I met new cousins today. Well, they are new to me. These are cousins I never knew I had. Lots of them. They all looked so much like my father that I smiled until I cracked a tooth.
We spent the afternoon on the porch. Everyone who sat around the patio table was fair-skinned, with buckshot freckles, and reddish hair.
“You look just like we do,” said Andy, my new cousin, who I’ve never met before today.
“I just KNEW you were a Dietrich,” added my new cousin, Pat, who is around my father’s age. “I just knew you were John’s son.”
We talked. And talked. And talked.
You might think it’s hard to converse with people you’ve never met before, but it’s not. Not when they are people with happy personalities. And not when one of you is a writer who is chatty enough to make lifelong friends with a parking meter.
When we met, I couldn’t believe all the freckles.
I never knew any family who looked like me. I take after my father’s side, I have red hair, freckled skin, and unnaturally skinny legs that make me appear to be riding a chicken. People used to say I looked like just like Howdy Doody, minus the charisma.
As a young man I was a charity-case kid without much family. I often got invited to someone else’s Fourth-of-July family celebration out of pity. And I hated this holiday because I always felt like I was crashing someone else’s party.
But, over time you develop thick skin. I learned how to be my own man, I learned how to take care of myself, and I pretended not to care whether I had family or not.
I learned how to make conversation with inanimate objects like fire hydrants, house plants, and most models of U.S. manufactured toilets. But it was an act. I was jealous of big families.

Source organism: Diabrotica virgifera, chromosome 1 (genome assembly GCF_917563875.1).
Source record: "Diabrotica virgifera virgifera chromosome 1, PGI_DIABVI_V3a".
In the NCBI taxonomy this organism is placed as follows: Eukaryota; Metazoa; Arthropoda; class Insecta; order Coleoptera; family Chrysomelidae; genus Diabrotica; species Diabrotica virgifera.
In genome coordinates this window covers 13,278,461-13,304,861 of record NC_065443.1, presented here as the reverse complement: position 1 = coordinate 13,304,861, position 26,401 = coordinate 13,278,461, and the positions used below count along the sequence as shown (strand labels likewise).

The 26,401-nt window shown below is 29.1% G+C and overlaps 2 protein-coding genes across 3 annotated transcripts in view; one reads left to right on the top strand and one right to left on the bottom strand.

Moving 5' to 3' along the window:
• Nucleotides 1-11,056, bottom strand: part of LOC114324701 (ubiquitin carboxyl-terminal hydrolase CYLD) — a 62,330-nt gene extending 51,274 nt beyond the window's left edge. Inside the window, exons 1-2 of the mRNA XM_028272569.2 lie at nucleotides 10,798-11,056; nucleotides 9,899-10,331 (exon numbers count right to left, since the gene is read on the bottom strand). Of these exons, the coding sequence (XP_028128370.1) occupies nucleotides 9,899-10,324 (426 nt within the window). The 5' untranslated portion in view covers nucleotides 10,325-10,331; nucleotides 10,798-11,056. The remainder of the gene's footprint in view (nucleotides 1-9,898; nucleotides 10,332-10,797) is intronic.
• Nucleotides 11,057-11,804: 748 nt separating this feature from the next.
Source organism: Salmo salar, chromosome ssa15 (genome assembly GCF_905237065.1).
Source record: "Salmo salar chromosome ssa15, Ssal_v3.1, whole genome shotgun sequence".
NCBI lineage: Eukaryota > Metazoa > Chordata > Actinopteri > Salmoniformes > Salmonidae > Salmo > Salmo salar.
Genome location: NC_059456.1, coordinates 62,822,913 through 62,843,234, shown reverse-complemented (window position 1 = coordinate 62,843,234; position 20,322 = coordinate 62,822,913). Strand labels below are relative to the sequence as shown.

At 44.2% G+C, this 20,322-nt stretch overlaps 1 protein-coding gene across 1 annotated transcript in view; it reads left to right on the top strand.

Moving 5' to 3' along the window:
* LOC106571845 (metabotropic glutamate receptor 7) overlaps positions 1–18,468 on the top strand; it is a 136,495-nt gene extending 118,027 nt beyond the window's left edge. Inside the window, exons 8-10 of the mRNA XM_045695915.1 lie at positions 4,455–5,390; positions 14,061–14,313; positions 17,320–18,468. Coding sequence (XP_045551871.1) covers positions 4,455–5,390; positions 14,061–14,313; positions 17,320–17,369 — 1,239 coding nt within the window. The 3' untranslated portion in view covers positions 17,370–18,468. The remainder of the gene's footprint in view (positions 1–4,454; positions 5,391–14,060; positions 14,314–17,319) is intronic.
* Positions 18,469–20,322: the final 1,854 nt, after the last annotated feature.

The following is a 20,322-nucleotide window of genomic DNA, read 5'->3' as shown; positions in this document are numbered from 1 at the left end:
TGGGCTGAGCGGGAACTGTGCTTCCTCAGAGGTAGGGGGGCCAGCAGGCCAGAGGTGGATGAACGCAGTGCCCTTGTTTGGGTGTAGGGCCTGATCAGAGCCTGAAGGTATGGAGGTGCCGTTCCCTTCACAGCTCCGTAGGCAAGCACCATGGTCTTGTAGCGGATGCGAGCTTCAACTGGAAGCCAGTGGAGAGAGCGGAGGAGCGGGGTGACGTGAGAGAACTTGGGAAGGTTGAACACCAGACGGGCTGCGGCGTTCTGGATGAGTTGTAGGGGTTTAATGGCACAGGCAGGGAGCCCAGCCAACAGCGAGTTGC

One of my friends, for instance, had a big family from Andalusia. Every Fourth of July, his kin would come out of the woodwork to be together. One of his uncles would fly all the way down from Pennsylvania.
They were the happiest group of beer-drinking Methodists you ever saw. They hugged a lot, and laughed all the time.
One of my friend’s uncles even played guitar and would get everyone singing. It was enough to make you gag.
Even so, I would join them on the Fourth, and I would pretend they were my family. I wished they were my family. Sometimes I prayed that I would wake up without red hair and freckles, and by some miracle, look like them.
But you don’t always get what you want in life. Sometimes you get what you need instead.
I needed to grow up the way I did. I needed to be lonely because my life has made me who I am. And to quote my friend Bart: “If I weren’t me, who knows who I’d be?”
You’d like Bart. He was raised in the Texas Panhandle by good parents—a schoolteacher and a lumber salesman. When Bart turned eleven, his mother told him he was adopted.
Later, when Bart hit his mid-thirties, he went looking for his biological parents. His biological father was in Dallas, and didn’t want anything to do with him. But his biological mother, in Minnesota, heard Bart’s voice on the phone and lost it.
They cried, wailed, and sniffed. They talked for three hours that night.
“I’ve prayed for this day to come,” his mother said. “I’ve always prayed my son would want to find me. Please forgive me.”
You want to talk about gut wrenching? You ought to hear Bart tell this story.
Anyway, before their conversation ended, Bart said to his mother: “I wanna come visit you, would that be okay?”
“Sure,” she said. “Any time, when do you want to visit?”
“I can’t get off work for a few weeks, how about a couple weeks from now?”
“How about tomorrow?” she said.
The very next morning, Bart’s biological mother touched down in Hartsfield-Jackson Airport. Bart was waiting for her at her gate. They held each other in the airport for a long time.
“I just couldn’t get over how much she looked like me,” said Bart. “I never knew anyone who looked like me.”
That’s sort of what today felt like. To be with freckled people. To see that much red hair in one place. To hear names I haven’t heard in a long time.
My father is in Beulah Land, leaning over the Bannister of Heaven. He’s been there for almost three decades. Sometimes, I can’t help but wonder about him.
I wonder what he would look like if he were still alive. I wonder whether he’d like me. I wonder if he would enjoy my company.
There are some things I guess I’ll never know. But for now, it doesn’t matter.
Because this Fourth of July, for the first time, I’ll be hanging around with a lot of freckles.